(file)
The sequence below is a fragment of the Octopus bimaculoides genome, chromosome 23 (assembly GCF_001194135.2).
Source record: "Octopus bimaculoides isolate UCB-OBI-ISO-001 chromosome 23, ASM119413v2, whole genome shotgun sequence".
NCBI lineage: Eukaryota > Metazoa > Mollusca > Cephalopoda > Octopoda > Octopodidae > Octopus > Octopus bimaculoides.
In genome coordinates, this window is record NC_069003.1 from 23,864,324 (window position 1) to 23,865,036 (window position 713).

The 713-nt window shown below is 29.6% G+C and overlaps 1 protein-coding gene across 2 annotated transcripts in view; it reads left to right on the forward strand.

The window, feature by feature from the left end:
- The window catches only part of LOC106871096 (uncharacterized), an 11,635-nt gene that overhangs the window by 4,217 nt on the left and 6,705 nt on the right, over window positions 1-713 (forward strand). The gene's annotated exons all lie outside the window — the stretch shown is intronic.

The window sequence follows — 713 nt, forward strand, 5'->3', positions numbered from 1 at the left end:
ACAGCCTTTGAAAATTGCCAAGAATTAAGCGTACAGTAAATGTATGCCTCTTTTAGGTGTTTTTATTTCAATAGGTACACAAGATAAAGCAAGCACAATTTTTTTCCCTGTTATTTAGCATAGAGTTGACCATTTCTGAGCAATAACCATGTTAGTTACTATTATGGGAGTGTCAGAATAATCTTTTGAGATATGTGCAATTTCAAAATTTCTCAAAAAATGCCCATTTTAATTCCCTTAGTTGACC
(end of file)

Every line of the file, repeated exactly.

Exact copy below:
The sequence below is a fragment of the Octopus bimaculoides genome, chromosome 23 (assembly GCF_001194135.2).
Source record: "Octopus bimaculoides isolate UCB-OBI-ISO-001 chromosome 23, ASM119413v2, whole genome shotgun sequence".
NCBI lineage: Eukaryota > Metazoa > Mollusca > Cephalopoda > Octopoda > Octopodidae > Octopus > Octopus bimaculoides.
In genome coordinates, this window is record NC_069003.1 from 23,864,324 (window position 1) to 23,865,036 (window position 713).

The 713-nt window shown below is 29.6% G+C and overlaps 1 protein-coding gene across 2 annotated transcripts in view; it reads left to right on the forward strand.

The window, feature by feature from the left end:
- The window catches only part of LOC106871096 (uncharacterized), an 11,635-nt gene that overhangs the window by 4,217 nt on the left and 6,705 nt on the right, over window positions 1-713 (forward strand). The gene's annotated exons all lie outside the window — the stretch shown is intronic.

The window sequence follows — 713 nt, forward strand, 5'->3', positions numbered from 1 at the left end:
ACAGCCTTTGAAAATTGCCAAGAATTAAGCGTACAGTAAATGTATGCCTCTTTTAGGTGTTTTTATTTCAATAGGTACACAAGATAAAGCAAGCACAATTTTTTTCCCTGTTATTTAGCATAGAGTTGACCATTTCTGAGCAATAACCATGTTAGTTACTATTATGGGAGTGTCAGAATAATCTTTTGAGATATGTGCAATTTCAAAATTTCTCAAAAAATGCCCATTTTAATTCCCTTAGTTGACC